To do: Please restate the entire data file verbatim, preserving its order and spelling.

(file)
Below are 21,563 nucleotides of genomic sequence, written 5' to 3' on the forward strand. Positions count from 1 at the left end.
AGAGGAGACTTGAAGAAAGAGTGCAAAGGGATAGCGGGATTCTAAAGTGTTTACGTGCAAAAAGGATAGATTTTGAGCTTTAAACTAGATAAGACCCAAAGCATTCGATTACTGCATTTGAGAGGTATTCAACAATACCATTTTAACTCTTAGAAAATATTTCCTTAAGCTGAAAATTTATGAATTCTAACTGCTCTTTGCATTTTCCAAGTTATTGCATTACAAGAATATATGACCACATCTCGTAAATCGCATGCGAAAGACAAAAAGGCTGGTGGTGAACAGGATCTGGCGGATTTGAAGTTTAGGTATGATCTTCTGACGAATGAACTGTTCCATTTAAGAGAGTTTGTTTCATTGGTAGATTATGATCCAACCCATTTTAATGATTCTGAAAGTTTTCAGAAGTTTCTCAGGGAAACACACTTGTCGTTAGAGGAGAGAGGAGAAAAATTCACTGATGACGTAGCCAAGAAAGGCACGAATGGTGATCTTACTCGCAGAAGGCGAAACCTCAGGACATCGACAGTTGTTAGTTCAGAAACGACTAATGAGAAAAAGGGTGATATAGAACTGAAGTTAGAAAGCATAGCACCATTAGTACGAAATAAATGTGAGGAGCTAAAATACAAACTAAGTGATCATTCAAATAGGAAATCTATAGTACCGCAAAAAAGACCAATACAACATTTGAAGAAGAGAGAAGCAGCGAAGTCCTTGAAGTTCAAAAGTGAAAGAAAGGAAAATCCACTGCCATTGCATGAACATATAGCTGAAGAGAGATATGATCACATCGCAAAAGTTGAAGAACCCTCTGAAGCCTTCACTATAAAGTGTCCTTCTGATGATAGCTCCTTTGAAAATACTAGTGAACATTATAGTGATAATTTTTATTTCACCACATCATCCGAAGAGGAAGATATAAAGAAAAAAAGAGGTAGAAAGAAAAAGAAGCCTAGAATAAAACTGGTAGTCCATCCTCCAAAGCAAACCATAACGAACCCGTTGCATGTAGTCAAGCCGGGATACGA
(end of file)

Below are 21,563 nucleotides of genomic sequence, written 5' to 3' on the forward strand. Positions count from 1 at the left end.
AGAGGAGACTTGAAGAAAGAGTGCAAAGGGATAGCGGGATTCTAAAGTGTTTACGTGCAAAAAGGATAGATTTTGAGCTTTAAACTAGATAAGACCCAAAGCATTCGATTACTGCATTTGAGAGGTATTCAACAATACCATTTTAACTCTTAGAAAATATTTCCTTAAGCTGAAAATTTATGAATTCTAACTGCTCTTTGCATTTTCCAAGTTATTGCATTACAAGAATATATGACCACATCTCGTAAATCGCATGCGAAAGACAAAAAGGCTGGTGGTGAACAGGATCTGGCGGATTTGAAGTTTAGGTATGATCTTCTGACGAATGAACTGTTCCATTTAAGAGAGTTTGTTTCATTGGTAGATTATGATCCAACCCATTTTAATGATTCTGAAAGTTTTCAGAAGTTTCTCAGGGAAACACACTTGTCGTTAGAGGAGAGAGGAGAAAAATTCACTGATGACGTAGCCAAGAAAGGCACGAATGGTGATCTTACTCGCAGAAGGCGAAACCTCAGGACATCGACAGTTGTTAGTTCAGAAACGACTAATGAGAAAAAGGGTGATATAGAACTGAAGTTAGAAAGCATAGCACCATTAGTACGAAATAAATGTGAGGAGCTAAAATACAAACTAAGTGATCATTCAAATAGGAAATCTATAGTACCGCAAAAAAGACCAATACAACATTTGAAGAAGAGAGAAGCAGCGAAGTCCTTGAAGTTCAAAAGTGAAAGAAAGGAAAATCCACTGCCATTGCATGAACATATAGCTGAAGAGAGATATGATCACATCGCAAAAGTTGAAGAACCCTCTGAAGCCTTCACTATAAAGTGTCCTTCTGATGATAGCTCCTTTGAAAATACTAGTGAACATTATAGTGATAATTTTTATTTCACCACATCATCCGAAGAGGAAGATATAAAGAAAAAAAGAGGTAGAAAGAAAAAGAAGCCTAGAATAAAACTGGTAGTCCATCCTCCAAAGCAAACCATAACGAACCCGTTGCATGTAGTCAAGCCGGGATACGA